Your kidneys' glomeruli are collections of microscopic blood channels that serve as filtering organs. Third among the causes of kidney failure in the US are glomerular disorders, which injure the glomeruli.

These include glomerulonephritis, which causes the glomeruli to expand and become inflamed, and glomerulosclerosis, which causes the glomeruli to scar and become harder.

Glomerular disease frequently develops as a result of various illnesses and disorders:
  • infections
  • substances or mixtures that harm the kidneys
  • diabetes
  • lupus

Causes of acute kidney failure

Although it can be reversed, acute renal failure strikes unexpectedly. Usually, one or more of the following causes it:

Reduced blood flow to kidneys

Conditions that decrease or impede blood flow to the kidneys, such as the following, can lead to acute renal failure:
  • hypotension (low blood pressure)
  • blood loss from injury
  • heart failure
  • severe burns
  • fluid loss from severe diarrhea
  • organ failure
  • heart attack
  • long-term overuse of NSAIDs

Direct damage to the kidneys

Acute renal failure can also result from kidney damage. Kidney injury that is severe and abrupt can be caused by:
  • sepsis
  • vasculitis
  • scleroderma
  • multiple myeloma
  • interstitial nephritis

Urine blockage

Kidney failure may arise from an obstruction in the urinary tract. A few circumstances that could lead to this are:
  • enlarged prostate
  • kidney stones
  • cancer of the cervix, bladder, or prostate
  • hematomas in the urinary system

Who is at risk of kidney failure?

Kidney failure risk may be increased by any of the aforementioned disorders, particularly diabetes and high blood pressure, particularly if the condition is poorly treated.

The following are other variables that raise your chance of renal failure:
  • Race: The likelihood of renal failure from CKD development is higher in people of colour. There is also a higher risk of AKI in Black individuals. While there is disagreement among studies, socioeconomic variables might be significant.
  • Genetics: Certain gene mutations may make you more susceptible to renal failure when your CKD worsens.
  • Obesity: Obesity increases the chance of renal failure from CKD by three times.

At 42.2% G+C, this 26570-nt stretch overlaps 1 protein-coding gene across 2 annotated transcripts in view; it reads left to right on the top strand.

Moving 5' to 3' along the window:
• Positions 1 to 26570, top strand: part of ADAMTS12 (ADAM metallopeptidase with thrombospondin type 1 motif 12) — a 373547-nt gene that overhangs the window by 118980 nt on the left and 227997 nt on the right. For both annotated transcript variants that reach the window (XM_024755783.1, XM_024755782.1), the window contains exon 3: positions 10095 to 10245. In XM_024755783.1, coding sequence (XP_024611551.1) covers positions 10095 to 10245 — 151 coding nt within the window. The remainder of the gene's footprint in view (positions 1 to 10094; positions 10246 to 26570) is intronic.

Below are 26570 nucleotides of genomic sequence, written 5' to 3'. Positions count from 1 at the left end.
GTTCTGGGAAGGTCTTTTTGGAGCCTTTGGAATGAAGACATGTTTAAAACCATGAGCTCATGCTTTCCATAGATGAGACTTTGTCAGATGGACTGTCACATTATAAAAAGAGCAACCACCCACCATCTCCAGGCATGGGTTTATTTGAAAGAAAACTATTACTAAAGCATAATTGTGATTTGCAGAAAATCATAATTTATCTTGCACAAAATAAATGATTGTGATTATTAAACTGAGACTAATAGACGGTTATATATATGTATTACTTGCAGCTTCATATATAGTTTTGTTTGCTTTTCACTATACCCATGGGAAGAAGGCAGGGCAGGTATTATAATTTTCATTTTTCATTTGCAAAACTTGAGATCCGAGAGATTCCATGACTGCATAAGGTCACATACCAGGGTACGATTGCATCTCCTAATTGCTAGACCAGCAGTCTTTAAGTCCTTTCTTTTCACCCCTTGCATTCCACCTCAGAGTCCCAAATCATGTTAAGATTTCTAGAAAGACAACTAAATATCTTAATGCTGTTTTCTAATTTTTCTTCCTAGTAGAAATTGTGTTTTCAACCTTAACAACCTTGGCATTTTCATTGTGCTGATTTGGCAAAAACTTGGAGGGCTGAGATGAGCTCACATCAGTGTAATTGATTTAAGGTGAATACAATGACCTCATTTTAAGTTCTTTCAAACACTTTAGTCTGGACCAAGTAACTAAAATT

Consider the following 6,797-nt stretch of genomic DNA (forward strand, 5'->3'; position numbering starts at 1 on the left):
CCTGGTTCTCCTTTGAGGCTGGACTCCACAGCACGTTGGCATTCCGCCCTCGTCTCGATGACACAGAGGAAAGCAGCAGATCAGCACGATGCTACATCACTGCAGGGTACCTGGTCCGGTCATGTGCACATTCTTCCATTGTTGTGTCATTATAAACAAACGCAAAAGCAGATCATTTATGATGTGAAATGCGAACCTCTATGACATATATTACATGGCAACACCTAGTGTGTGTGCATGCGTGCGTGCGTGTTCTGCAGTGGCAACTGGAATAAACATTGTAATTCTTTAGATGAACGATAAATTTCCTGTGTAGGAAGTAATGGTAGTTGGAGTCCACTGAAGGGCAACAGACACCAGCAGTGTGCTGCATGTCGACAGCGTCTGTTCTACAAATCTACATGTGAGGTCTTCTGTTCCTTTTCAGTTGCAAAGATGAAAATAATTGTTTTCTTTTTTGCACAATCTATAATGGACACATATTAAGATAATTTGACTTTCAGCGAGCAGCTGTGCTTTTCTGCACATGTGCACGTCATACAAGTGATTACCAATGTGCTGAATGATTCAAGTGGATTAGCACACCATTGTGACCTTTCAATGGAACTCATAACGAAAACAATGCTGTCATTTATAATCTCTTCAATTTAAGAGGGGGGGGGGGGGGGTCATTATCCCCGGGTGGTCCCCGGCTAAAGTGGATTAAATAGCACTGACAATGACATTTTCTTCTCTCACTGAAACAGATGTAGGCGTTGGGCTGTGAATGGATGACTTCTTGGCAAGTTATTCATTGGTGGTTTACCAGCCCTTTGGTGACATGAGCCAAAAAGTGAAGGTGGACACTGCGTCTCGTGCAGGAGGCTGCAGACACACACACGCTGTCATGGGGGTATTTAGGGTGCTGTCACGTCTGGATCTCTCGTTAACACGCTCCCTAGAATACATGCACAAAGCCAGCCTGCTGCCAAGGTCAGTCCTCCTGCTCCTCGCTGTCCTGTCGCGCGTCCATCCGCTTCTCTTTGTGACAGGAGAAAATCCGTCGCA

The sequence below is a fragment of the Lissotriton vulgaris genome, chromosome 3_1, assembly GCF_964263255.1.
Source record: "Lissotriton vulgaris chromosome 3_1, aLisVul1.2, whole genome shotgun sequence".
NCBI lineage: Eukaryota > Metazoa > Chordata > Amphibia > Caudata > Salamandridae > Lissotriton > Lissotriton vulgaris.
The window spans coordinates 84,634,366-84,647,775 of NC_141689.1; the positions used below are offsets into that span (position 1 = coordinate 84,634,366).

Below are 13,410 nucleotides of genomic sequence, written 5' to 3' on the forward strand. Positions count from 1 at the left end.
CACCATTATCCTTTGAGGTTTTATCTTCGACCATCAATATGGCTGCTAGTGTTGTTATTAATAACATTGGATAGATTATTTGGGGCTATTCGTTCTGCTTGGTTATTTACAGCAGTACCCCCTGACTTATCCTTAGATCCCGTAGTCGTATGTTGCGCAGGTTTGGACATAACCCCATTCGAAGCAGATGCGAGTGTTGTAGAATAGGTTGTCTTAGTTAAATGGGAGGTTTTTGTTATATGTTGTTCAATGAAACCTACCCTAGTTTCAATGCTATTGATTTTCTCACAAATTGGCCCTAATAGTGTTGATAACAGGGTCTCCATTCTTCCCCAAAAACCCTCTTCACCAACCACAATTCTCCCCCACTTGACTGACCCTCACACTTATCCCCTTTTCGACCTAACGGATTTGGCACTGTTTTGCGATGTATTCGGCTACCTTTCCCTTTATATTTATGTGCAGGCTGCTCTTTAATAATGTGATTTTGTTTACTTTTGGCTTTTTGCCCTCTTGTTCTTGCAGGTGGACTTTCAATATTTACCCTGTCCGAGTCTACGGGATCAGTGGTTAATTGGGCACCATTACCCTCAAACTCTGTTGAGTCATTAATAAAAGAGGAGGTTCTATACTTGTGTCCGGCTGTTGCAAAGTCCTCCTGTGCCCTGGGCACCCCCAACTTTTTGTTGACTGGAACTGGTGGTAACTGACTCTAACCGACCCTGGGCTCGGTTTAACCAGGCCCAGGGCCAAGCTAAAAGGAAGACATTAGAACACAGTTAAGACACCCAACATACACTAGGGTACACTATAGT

• Smoking: Renal failure is more common in smokers than in non-smokers or those who stop smoking.
Studies indicate that the risk of renal failure from CKD may decline with age, while the majority of patients with ESRD are 75 years of age or older. Researchers are still unsure of this paradox's causes.

How can I prevent kidney failure?

Genetics cannot be changed, but there are lifestyle choices that can lower your chance of kidney failure. The following advice is suggested by experts to avoid renal failure:
  • Maintain a moderate weight.
  • Maintain a low-carb diet and regular exercise to control your blood sugar if you have diabetes or prediabetes.
  • Adhere to a doctor's instructions when using blood pressure medication.
  • Maintain a healthy cholesterol range.
  • Steer clear of overusing anti-inflammatory drugs.
  • Reduce your salt intake.
  • If you smoke or vape, try to stop.
Managing your risk if you have renal disease or any of its risk factors can be achieved by seeing a doctor regularly and doing as they advise.


Acute renal injury or chronic kidney disease can also lead to kidney failure. Diabetes and hypertension are the main causes of chronic kidney disease (CKD). Hereditary kidney diseases, glomerular disorders, and some autoimmune diseases like lupus are among the other causes.

Failure of the kidneys without therapy is deadly. Consult a healthcare provider about treatments and preventative measures that target your unique risk factors if you are susceptible to this illness.